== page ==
When she finished her studies, Madeleine worked for a short while in non-profit organisation, in the Development Department for the Philadelphia Museum of Art, managing grants from foundations and corporations.
Then, following her love for travelling, she took a year off and went to the Far East, to China, where she taught English at a University.
“Taking a year to travel after graduating was hugely important in my trajectory. I wasn’t sure how I was going to transition my education into a job. I didn’t know where I wanted to live. And I knew that if I stayed where I was, I wouldn’t grow personally or professionally. Moving to the middle-of-nowhere China for a year gave me the time to think about what was really important to me and started me on an action plan.”
Madeline path to producing started on her return to the US when she took a job with Lonely Planet in Nashville, TN.
“I got a job as a Project Manager at Lonely Planet. There, I developed my skills managing digital projects and eventually became a Senior Program Manager. I worked on large scale, multichannel-marketing partnerships for clients like Turkish Airlines, Singapore Airlines and Budget Rent-a-Car.”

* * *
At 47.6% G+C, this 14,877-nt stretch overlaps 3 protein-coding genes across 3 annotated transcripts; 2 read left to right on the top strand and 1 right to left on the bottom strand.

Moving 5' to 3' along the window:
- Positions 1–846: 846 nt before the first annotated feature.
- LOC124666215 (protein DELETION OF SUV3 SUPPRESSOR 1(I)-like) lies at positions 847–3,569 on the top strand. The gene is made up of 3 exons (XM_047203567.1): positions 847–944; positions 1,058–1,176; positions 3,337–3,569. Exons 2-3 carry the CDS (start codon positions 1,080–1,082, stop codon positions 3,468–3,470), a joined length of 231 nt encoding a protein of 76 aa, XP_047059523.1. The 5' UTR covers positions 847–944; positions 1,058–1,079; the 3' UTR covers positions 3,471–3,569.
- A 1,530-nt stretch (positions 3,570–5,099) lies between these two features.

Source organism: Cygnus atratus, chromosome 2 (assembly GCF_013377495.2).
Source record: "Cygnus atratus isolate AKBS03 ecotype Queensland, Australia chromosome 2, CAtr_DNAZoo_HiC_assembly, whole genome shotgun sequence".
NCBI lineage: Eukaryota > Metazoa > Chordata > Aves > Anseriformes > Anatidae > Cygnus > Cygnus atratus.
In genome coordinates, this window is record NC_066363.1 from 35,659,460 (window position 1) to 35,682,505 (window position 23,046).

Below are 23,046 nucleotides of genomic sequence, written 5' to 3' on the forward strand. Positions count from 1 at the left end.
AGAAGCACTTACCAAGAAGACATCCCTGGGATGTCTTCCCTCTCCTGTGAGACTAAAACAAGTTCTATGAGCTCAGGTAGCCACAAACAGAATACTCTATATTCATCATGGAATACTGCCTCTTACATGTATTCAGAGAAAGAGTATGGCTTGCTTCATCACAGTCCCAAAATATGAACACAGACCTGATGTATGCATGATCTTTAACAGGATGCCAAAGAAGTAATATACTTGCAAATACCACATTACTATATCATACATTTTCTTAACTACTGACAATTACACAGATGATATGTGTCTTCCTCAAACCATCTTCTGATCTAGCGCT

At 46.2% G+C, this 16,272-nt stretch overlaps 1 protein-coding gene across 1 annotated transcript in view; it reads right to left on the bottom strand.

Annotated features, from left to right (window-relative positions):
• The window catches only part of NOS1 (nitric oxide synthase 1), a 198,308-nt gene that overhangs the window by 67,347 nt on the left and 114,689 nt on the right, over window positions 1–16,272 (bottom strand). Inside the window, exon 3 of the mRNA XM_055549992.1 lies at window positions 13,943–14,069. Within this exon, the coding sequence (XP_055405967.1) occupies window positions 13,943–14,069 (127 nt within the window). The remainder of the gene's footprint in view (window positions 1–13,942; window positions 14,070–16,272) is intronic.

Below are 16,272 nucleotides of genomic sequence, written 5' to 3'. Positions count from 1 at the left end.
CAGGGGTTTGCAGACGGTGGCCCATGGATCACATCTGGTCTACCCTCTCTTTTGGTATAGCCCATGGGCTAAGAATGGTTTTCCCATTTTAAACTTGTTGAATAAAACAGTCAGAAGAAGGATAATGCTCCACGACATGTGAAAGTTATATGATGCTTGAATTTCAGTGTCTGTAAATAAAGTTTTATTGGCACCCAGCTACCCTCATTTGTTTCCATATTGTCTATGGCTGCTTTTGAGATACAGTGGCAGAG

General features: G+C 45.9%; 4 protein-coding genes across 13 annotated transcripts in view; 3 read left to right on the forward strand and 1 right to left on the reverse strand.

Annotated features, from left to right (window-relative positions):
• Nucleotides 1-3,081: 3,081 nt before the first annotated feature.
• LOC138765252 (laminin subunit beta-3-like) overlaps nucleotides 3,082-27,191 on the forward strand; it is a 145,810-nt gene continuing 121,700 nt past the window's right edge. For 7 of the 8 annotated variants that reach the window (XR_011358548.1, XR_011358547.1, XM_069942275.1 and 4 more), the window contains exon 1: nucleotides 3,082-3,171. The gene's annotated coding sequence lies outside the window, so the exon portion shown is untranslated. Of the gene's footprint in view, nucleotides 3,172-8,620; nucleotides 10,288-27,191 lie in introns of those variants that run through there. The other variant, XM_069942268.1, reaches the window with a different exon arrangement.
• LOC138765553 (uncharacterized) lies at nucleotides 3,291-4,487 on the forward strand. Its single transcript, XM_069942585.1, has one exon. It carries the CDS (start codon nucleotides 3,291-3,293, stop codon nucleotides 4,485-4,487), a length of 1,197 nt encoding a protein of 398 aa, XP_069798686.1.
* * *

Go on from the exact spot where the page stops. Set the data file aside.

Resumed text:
A year ago, she moved to San Francisco. At first she was working in a job that was not what she wanted, with narrow responsibilities, no creativity or inspiration and little room to use her full potential.
“The job wasn’t right for me. Instead of “toughing it out” and staying unhappy, I took a leap and changed jobs, not knowing if I was trading up or down,” she confesses and adds “I’m so happy I made the choice to move to Fantasy. I got my career back on track and now I work at a job that I’m excited to go to everyday.”